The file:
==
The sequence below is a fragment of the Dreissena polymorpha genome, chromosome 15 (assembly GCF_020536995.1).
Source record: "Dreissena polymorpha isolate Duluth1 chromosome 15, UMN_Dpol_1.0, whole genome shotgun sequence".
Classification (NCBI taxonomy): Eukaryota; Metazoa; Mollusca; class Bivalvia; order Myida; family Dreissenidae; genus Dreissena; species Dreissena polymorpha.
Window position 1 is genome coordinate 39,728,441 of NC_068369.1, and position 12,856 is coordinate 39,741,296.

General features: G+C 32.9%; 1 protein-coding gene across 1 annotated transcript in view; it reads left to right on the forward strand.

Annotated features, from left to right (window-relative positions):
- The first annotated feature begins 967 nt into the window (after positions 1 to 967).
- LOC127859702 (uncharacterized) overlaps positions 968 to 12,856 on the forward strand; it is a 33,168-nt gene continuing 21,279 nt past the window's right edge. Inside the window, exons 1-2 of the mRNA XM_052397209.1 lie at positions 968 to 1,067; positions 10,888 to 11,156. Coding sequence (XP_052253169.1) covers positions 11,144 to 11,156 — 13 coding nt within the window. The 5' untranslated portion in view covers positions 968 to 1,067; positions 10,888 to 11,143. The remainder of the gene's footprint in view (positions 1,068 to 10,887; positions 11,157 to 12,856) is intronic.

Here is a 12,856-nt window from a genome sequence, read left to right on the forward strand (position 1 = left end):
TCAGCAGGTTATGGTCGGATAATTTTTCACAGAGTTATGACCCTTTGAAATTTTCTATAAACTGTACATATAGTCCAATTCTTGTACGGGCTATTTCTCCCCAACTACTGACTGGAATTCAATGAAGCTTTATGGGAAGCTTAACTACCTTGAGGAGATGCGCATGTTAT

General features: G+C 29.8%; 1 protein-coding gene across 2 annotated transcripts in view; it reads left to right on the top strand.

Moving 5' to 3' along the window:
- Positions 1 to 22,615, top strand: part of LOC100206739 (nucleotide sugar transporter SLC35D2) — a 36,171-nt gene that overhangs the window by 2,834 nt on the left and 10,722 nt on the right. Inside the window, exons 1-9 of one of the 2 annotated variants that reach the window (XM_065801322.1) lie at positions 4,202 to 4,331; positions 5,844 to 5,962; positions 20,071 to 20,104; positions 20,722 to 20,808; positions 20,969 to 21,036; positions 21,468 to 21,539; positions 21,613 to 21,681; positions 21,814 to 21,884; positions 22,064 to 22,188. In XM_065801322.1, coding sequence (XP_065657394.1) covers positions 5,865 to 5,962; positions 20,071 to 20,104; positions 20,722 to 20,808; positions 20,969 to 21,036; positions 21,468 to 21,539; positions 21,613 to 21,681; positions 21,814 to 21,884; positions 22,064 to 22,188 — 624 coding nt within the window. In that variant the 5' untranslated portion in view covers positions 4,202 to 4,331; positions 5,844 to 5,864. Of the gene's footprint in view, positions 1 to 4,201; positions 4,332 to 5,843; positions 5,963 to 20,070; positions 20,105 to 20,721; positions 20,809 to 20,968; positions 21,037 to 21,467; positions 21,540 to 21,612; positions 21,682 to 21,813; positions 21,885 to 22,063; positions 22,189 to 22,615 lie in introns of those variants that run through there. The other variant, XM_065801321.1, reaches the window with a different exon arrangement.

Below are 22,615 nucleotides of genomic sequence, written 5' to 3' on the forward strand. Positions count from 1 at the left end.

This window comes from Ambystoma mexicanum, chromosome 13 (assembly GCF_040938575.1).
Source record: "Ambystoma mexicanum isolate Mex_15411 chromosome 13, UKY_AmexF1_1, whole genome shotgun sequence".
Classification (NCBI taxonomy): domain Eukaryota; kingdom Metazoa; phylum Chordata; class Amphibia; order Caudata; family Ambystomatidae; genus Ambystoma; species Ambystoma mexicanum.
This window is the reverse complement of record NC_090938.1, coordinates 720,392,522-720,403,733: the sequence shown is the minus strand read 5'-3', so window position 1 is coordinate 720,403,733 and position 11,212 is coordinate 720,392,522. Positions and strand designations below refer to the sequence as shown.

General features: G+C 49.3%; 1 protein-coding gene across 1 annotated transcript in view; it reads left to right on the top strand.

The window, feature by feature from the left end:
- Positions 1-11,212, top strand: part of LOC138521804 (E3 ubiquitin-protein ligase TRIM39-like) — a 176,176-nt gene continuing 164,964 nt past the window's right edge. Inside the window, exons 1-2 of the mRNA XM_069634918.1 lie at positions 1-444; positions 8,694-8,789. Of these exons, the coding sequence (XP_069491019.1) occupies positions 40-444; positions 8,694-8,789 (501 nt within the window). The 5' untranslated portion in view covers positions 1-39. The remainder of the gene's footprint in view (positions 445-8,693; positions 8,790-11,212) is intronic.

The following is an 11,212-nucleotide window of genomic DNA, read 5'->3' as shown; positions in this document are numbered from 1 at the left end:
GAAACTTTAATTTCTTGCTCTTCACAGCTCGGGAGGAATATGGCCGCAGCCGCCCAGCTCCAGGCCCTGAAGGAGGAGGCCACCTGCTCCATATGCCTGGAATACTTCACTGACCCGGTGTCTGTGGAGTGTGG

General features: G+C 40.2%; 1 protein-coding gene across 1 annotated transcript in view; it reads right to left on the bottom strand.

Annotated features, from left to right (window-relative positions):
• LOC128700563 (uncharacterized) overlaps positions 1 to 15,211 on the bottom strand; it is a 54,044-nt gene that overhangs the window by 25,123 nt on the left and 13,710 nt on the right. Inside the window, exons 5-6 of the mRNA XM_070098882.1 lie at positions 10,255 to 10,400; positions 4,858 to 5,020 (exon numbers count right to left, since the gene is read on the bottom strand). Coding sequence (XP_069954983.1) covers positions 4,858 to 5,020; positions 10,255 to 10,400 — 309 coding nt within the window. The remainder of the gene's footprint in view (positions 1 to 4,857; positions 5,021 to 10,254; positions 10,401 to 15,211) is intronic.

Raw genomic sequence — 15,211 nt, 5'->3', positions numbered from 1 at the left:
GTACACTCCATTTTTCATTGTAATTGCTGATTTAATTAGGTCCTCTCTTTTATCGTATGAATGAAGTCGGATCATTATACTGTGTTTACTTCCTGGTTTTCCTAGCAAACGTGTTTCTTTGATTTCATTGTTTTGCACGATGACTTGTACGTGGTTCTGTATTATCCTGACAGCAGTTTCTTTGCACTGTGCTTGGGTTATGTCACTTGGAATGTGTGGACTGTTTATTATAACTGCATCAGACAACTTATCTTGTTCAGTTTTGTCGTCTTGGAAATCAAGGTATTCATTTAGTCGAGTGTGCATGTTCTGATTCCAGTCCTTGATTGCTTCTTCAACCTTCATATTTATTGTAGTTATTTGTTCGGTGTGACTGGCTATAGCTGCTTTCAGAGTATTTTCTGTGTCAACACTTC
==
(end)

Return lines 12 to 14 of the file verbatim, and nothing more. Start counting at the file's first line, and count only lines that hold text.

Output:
Moving 5' to 3' along the window:
- Positions 1 to 22,615, top strand: part of LOC100206739 (nucleotide sugar transporter SLC35D2) — a 36,171-nt gene that overhangs the window by 2,834 nt on the left and 10,722 nt on the right. Inside the window, exons 1-9 of one of the 2 annotated variants that reach the window (XM_065801322.1) lie at positions 4,202 to 4,331; positions 5,844 to 5,962; positions 20,071 to 20,104; positions 20,722 to 20,808; positions 20,969 to 21,036; positions 21,468 to 21,539; positions 21,613 to 21,681; positions 21,814 to 21,884; positions 22,064 to 22,188. In XM_065801322.1, coding sequence (XP_065657394.1) covers positions 5,865 to 5,962; positions 20,071 to 20,104; positions 20,722 to 20,808; positions 20,969 to 21,036; positions 21,468 to 21,539; positions 21,613 to 21,681; positions 21,814 to 21,884; positions 22,064 to 22,188 — 624 coding nt within the window. In that variant the 5' untranslated portion in view covers positions 4,202 to 4,331; positions 5,844 to 5,864. Of the gene's footprint in view, positions 1 to 4,201; positions 4,332 to 5,843; positions 5,963 to 20,070; positions 20,105 to 20,721; positions 20,809 to 20,968; positions 21,037 to 21,467; positions 21,540 to 21,612; positions 21,682 to 21,813; positions 21,885 to 22,063; positions 22,189 to 22,615 lie in introns of those variants that run through there. The other variant, XM_065801321.1, reaches the window with a different exon arrangement.

Below are 22,615 nucleotides of genomic sequence, written 5' to 3' on the forward strand. Positions count from 1 at the left end.